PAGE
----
Da Vinci Code: 'THIS is without doubt, the silliest, most inaccurate, ill-informed, stereotype-driven, cloth-eared, cardboard-cutout-populated piece of pulp fiction that I have read. And that's saying something.

"It would be bad enough that Brown has gone into New Age overdrive by trying to draw together the Grail, Mary Magdalene, the Knights Templar, the Priory of Sion, Rosicrucianism, Fibonacci numbers, the Isis cult and the Age of Aquarius. But he's done it so sloppily.'

WHETHER you like the book or not, you have to admit that the zillion-selling The Da Vinci Code is a ripping page-turner of a thriller.

The same could not be said of the opening day yesterday of a hearing to determine whether, and how much, its author had lifted his plot from another book. Instead of getting on with the story, lawyers spent much of the morning bickering over legal technicalities.

But at least, in the small and crowded courtroom at the High Court in London, the principal cast was present.

For an author who has sold 40 million copies of the blockbuster and earned £45 million in a single year, Dan Brown looks like an unexceptional, mild-mannered, middle-aged American. Sitting motionless and largely expressionless, he did not look like a man who would postulate the theory, even as fiction, that Jesus married Mary Magdalene, that the descendants of their progeny are still alive, and that the Roman Catholic Church is trying to hush it up.

At the other end of the court sat two men who claim that Brown did not postulate the theory; he stole it from them, thus infringing their copyright.

Richard Leigh, a hirsute fellow with a bit of the look of a heavy-metal biker about him, sat with his co-author Michael Baigent, more conventional in a suit. In 1982, along with a third author who is not involved in the hearing, they published The Holy Blood and The Holy Grail, a non-fiction work that examined the Jesus theory and which was itself a bestseller. Now the pair are suing their own publishers, Random House, which also published The Da Vinci Code, for infringement of copyright. If they succeed they could delay the film version of The Da Vinci Code, starring Tom Hanks and Sir Ian McKellen, which is due to be released in May.

Brown acknowledges the existence of HBHG, as the work was referred to in court yesterday for the sake of badly needed brevity. One of the main characters in his own DVC is Sir Leigh Teabing, which, it is suggested, is wordplay on the names of the authors bringing the action.

Every lawyer in court yesterday was equipped with copies of both books. Mr Justice Peter Smith, who exhibits both a refreshing northern accent and a magnificent moustache, disclosed that he had read both - but not, he said, in an analytical way. Jonathan Rayner-James, QC, for the claimants, told the judge that Dan Brown had "appropriated" the central theme of HBHG. "The claimants are not alone in this. Many people all over the world have commented to the same effect since The Da Vinci Code was first published." One who noticed was a letter-writer to The Times.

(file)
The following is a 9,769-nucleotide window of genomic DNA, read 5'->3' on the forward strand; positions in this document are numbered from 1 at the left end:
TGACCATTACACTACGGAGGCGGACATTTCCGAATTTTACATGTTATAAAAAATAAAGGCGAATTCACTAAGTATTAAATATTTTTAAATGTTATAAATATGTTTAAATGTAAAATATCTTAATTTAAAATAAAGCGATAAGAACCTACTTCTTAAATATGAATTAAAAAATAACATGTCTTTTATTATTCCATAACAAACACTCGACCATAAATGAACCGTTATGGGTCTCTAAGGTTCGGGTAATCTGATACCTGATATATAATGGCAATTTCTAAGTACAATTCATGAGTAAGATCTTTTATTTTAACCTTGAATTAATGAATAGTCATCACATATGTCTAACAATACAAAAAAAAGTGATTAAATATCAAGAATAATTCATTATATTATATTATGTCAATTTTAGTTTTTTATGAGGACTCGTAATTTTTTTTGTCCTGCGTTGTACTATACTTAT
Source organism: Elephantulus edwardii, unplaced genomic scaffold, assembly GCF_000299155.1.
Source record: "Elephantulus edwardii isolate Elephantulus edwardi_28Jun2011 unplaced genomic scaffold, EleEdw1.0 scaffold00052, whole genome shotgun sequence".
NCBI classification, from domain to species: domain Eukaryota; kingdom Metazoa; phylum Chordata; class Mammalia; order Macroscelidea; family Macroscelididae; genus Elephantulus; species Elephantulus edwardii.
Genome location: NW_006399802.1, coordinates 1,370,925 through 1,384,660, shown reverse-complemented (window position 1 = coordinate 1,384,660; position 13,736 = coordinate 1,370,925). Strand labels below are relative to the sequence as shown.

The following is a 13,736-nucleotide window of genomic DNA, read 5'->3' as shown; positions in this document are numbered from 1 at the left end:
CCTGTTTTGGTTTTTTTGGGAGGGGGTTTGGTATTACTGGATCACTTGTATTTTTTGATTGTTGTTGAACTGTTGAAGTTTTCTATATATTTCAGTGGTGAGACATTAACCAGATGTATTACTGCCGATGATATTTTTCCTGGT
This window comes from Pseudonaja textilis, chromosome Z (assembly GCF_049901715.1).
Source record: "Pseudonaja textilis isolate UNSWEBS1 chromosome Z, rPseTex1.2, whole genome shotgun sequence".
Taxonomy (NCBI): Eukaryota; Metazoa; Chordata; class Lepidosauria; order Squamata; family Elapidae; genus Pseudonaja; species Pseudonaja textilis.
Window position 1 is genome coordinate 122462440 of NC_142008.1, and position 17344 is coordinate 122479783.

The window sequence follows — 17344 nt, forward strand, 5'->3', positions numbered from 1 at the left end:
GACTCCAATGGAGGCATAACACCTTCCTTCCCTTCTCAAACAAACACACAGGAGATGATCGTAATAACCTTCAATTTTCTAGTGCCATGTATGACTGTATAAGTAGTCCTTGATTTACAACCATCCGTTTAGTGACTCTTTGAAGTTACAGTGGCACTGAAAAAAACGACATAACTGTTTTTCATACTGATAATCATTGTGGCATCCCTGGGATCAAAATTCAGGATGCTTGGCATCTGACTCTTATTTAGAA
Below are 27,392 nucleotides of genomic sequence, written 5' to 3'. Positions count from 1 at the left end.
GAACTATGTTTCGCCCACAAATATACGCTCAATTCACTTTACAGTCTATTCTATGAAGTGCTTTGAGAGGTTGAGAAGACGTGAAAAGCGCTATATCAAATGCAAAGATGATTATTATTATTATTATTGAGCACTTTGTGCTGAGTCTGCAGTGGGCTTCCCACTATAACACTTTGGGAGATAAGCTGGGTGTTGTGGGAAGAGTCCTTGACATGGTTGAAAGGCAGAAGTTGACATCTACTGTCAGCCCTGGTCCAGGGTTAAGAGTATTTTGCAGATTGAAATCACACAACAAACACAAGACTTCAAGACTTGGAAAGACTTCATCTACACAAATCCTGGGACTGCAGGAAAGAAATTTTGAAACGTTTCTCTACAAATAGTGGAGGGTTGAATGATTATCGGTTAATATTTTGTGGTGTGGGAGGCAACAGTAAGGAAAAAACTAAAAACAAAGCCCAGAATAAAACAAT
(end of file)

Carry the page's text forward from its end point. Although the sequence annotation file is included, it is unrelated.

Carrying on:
Brown, however, claims that HBHG was "incidental" to the creation of his book and was consulted only at the very end of its making.

"This is an extraordinary claim that would surprise anyone who has read The Da Vinci Code after reading HBHG," Mr Rayner-James said. "HBHG is a book of historical conjecture setting out the authors' hypothesis. The authors' historical conjecture has spawned many other books that developed aspects of this conjecture in a variety of directions. But none has lifted the central theme of the book."

At one point the judge, who appeared intent on keeping a tight grip on the case and on counsel, interrupted Mr Rayner-James to say: "You couldn't blame Mr Brown for reading HBHG and thinking, 'That's a cracking good story'."

Mr Rayner-James said his clients had invested a great deal of time, effort and skill in their book, while Dan Brown had "appropriated its architecture", and had even copied some of the language. The author's copy of HBHG was heavily annotated, it was alleged.

"It is not as though Brown has simply lifted a discrete series of raw facts from HBHG. He has lifted the connections that join the points up."

Mr Rayer-James went on about "levels of abstraction" as though he were talking about drawing water from an aquifer. The implication, however, was that Brown had abstracted so much from HBHG that he should have gone back to original sources, which were largely the Dossiers Secrets in the Bibliothèque Nationale in Paris, containing narratives on, among other topics, the Merovingians, the Knights Templars and the Tribe of Banjamin.

But by this time it had all become too slow for Brown; he left the court at lunchtime as did his heavy-metal opponent.

The hearing continues today, and is expected to last for up to two weeks.